New coach, new faces for SA Warrior softball
DYER BROOK, Maine — The Southern Aroostook softball squad has seen its fair share of changes this season, with a new head coach and a bundle of new players.
But one thing that has not changed is the Warriors winning ways. As of Thursday morning, Southern Aroostook was 5-0 on the season and ranked second in Class D North.
MacKenzie York took over the reins of the softball program from veteran coach Rob Betschner this spring. Betschner guided the Warriors for 13 seasons and during that time, his teams appeared in four regional championship games, including 2017 and 2018.
“This is my first year coaching a team as the head coach,” York said. “This created a few nerves, but I only get nervous when I really care about what I’m doing. I did assist coaching for the Houlton Middle School softball team for a season. I’ve wanted to be a coach since I was in fourth grade playing baseball.”
An English teacher at Southern Aroostook Community School, York said she feels that by being in the school system she is able to forge a bond with her players.
“I get done teaching the same kids I coach at 2:30 everyday,” she said. “So, I’m quickly able to transition into the gym, and now thankfully, the field, to help get the supplies ready.”
The team lost just one player to graduation last season, Emily Bubar, but also had a couple of members from last year’s team that decided not to play this season.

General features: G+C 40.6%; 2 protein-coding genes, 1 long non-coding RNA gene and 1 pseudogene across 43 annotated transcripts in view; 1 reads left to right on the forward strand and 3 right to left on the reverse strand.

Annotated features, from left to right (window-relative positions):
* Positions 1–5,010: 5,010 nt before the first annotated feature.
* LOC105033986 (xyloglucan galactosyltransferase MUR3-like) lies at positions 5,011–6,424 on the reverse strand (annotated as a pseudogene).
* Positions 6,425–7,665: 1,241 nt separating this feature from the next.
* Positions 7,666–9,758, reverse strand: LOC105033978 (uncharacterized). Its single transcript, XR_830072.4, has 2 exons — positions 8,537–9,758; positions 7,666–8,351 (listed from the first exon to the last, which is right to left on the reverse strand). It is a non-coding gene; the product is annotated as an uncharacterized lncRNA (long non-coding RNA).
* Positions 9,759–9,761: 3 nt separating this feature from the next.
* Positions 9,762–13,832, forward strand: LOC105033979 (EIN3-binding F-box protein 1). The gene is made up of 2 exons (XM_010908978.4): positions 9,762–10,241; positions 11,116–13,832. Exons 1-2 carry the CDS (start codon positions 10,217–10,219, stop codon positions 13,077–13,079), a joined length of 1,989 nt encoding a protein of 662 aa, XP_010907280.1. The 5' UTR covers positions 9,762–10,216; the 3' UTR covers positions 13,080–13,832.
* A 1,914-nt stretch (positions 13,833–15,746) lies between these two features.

The SA roster features senior Kylie Vining (pitcher); juniors Alexis Hartin (catcher), Alexa Merry (first base), Aliyah Morales (third base) and Makaelyn Porter (shortstop); sophomores Selena Botting (first base/left field), Emma Nadeau (centerfield/first base) and Paige Vose (second base, catcher); and freshmen Esther Green (outfield), Jordyn Legassey (centerfield, second base) and Emily Stewart (utility).
Merry, who tore her ACL two seasons ago, has looked good thus far, the coach said, while Hartin got a concussion on the first day of the season, and had to miss the first two weeks. She has since returned as the team’s primary catcher.
“I’ve been worrying about the team numbers, but I feel like the girls who are remaining are beyond committed and in love with the sport,” York said. “The first game we played, I could tell there were a few jitters. Now that the snow is gone, we will quickly gain our confidence back. Even so, being inside has helped us out substantially with batting. The girls are all hitting at 65 mph, with fierce determination in their eyes.”
Producing runs has been no problem thus far, as the Warriors have outscored the opposition 50-12 in the first five games of the season.
Last year, SA was the No. 1 squad in Class D North, with a perfect 14-0 regular season record. The Warriors beat No. 9 Madawaska 11-1 in the quarterfinals and bested No. 4 Ashland 14-2 in the semifinals before falling to Penobscot Valley 7-2 in 10 innings in the regional championship. It was the second straight year that SA fell to PVHS in the regional title game.
Getting her hitters more comfortable with pitches at higher speeds has been one of the biggest challenges for the first-year coach. The past few seasons, the Warriors have cruised through the regular season with an unblemished record only to fall prey to Penobscot Valley and their hard-throwing pitcher Leine McKechnie.
“The girls pride themselves with their good humor which brings the morale of the team up during stressful times,” coach York said. “I’m only a young coach at 24, so I find this helps me relate to the girls and provide an environment where they can learn from their mistakes, instead of letting mistakes bring them down. Along with this, I preach strong communication between the girls and I so that we can avoid any problems or drama with the team.”